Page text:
An Accidental Spill Of What Led To A 30 Year Oceanographic Study?
Answer: Rubber Ducks
In 1992 several shipping containers were washed off a freighter enroute from Hong Kong to the United States. Among the containers washed off the ship were several packed with a delivery intended for The First Years, Inc.–tens of thousands of rubber ducks, frogs, and other bath toys.
Unlike most bath toys, the Friendly Floatee line of toys from The First Years had no drainage holes and were thus completely water tight–leaving them to float on indefinitely unless damaged. Two Seattle-based oceanographers–Curtis Ebbesmeyer, seen here, and James Ingraham–jumped on the odd event as the opportunity of a lifetime.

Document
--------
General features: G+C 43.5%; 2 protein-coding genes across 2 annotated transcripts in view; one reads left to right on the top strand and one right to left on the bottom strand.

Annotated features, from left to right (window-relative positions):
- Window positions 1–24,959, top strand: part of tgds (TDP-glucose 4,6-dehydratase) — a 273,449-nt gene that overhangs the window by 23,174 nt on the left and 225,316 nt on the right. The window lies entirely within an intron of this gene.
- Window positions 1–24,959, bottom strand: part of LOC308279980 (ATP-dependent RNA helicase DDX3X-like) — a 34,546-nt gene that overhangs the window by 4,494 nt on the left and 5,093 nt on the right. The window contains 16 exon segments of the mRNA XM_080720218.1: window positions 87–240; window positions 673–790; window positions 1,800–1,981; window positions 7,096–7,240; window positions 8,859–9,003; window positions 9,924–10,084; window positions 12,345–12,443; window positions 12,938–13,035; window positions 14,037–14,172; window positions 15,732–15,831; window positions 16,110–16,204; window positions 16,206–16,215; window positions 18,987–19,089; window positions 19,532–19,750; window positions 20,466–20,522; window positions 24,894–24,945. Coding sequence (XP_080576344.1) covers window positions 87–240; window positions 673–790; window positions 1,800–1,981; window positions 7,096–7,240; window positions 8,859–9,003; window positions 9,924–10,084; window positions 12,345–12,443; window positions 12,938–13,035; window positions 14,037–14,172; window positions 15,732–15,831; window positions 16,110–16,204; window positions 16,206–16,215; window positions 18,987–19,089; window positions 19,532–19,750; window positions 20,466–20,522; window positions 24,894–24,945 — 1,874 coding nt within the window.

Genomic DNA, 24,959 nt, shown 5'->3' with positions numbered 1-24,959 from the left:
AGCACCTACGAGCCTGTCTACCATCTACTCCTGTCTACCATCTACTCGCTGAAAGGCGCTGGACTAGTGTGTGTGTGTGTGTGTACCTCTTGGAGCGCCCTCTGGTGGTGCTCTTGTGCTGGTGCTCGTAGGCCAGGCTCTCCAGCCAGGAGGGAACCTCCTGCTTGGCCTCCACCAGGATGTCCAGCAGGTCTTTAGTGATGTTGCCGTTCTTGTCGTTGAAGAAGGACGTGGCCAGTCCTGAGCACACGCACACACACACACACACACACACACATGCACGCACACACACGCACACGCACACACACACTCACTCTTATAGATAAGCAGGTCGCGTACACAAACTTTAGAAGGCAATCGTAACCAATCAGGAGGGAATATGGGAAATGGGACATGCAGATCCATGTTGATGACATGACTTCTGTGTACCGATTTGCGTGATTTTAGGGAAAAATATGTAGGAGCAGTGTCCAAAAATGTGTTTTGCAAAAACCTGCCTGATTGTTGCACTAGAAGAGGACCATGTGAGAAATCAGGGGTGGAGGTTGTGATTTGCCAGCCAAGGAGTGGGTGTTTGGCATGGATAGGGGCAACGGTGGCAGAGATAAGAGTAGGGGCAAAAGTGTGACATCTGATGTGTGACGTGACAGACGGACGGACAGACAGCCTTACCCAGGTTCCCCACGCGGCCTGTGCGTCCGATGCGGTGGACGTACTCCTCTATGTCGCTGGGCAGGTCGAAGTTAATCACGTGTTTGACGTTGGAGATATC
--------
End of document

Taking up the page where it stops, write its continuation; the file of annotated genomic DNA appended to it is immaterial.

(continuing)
In normal oceanographic drift pattern studies, 500-1000 drift bottles are released. The spill of bath toys represented an unprecedented opportunity to track ocean currents as a whopping 28,000 of them had spilled out of the damaged cargo containers. Within two months, the bath toys were washing up on the shores of Alaska; curious beach combers and school children have been recovering them around the world ever since. The high recovery rate and the large distances the bath toys have traveled have played a critical role in both the refinement of theories surrounding ocean currents and movement as well as in raising awareness about environmental conditions and the interconnectivity of the world’s oceans.